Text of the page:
Despite loving singing, and having been good enough to perform and not have people run away, I know very little about music. Not that Levitin would be a snob about that, from the sound of this book, but it still forms a bit of a barrier to understanding when someone starts talking about semitones. I can sing C on demand, and I know when something is out of tune — what more do you want? (Although unlike most people, I have a bad sense of timing, apparently: I routinely sing slower than the original version of anything I’m performing. Most people apparently preserve the timing of the version they know best. Trivia!)
So anyway, the music side of this passed me by, mostly, despite the primer in the opening chapters. But the neuroscience behind music is fascinating, and Levitin explains it well. There are a few sections which drag as he spends too long explaining things, but on the other hand he references a wide selection of music, applying what he’s talking about to songs people often know. (Which again led me to wishing I knew more music, but this time popular music — I think I got one out of every five references? And my acquaintance with Bowie is pretty darn recent.)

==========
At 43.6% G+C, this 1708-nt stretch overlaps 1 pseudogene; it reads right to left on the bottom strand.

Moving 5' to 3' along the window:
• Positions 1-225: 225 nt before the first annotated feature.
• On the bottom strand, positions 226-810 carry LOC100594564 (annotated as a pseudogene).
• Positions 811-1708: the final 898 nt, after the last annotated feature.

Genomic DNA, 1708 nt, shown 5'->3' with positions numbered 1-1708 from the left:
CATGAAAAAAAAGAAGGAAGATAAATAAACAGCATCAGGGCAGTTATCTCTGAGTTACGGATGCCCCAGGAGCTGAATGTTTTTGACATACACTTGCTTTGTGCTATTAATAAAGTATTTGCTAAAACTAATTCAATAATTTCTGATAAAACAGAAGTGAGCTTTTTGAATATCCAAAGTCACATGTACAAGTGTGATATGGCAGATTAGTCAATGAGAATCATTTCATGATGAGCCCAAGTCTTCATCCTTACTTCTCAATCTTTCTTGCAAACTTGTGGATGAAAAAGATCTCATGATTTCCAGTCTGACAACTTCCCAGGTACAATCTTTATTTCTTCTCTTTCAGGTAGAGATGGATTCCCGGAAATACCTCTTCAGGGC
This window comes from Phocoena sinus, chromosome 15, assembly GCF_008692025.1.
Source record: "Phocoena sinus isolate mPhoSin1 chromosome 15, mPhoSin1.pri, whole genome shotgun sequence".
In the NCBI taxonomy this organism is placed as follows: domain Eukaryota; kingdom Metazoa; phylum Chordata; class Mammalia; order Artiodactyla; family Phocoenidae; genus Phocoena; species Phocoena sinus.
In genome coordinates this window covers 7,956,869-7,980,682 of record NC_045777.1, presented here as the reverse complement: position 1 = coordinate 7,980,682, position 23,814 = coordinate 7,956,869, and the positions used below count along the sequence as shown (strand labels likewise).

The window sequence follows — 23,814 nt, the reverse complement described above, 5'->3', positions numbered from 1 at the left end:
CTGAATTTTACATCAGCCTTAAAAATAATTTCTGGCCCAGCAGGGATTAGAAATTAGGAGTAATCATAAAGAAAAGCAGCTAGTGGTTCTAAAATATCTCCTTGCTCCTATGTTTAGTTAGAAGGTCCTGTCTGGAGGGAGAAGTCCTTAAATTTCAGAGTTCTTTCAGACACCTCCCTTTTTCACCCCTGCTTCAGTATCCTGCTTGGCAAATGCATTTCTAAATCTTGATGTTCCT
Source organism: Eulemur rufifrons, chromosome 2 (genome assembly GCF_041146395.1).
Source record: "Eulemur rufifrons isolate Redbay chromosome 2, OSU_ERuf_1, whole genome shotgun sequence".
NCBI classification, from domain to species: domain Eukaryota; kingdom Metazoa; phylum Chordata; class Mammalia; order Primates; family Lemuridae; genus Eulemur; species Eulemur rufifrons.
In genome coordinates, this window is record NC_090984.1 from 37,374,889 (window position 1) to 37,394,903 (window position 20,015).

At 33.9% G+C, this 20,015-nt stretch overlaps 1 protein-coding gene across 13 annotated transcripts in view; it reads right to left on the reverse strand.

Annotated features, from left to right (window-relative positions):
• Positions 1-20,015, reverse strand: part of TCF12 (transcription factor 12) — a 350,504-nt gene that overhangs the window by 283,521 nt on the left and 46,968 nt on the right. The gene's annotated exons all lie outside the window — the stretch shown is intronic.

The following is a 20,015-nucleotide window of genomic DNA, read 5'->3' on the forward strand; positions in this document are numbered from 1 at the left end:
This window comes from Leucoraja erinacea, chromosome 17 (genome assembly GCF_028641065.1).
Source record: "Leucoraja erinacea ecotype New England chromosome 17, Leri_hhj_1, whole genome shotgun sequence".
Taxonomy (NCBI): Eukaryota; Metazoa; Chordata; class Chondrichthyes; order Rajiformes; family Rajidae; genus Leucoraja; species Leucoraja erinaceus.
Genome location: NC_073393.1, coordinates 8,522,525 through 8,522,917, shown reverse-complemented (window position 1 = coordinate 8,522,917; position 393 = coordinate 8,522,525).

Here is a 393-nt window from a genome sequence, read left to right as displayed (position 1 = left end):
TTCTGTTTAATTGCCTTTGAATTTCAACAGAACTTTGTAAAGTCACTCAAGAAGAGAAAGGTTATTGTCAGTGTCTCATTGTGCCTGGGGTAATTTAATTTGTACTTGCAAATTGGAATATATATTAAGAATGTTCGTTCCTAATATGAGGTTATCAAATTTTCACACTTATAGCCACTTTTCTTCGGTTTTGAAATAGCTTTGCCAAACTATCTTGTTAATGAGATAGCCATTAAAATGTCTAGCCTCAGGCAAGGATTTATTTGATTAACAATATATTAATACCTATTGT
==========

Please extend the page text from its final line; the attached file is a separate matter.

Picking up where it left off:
I feel like the best people to appreciate this have a bit more music theory and a bit less neuroscience in their background, but nonetheless, I found it an intriguing read.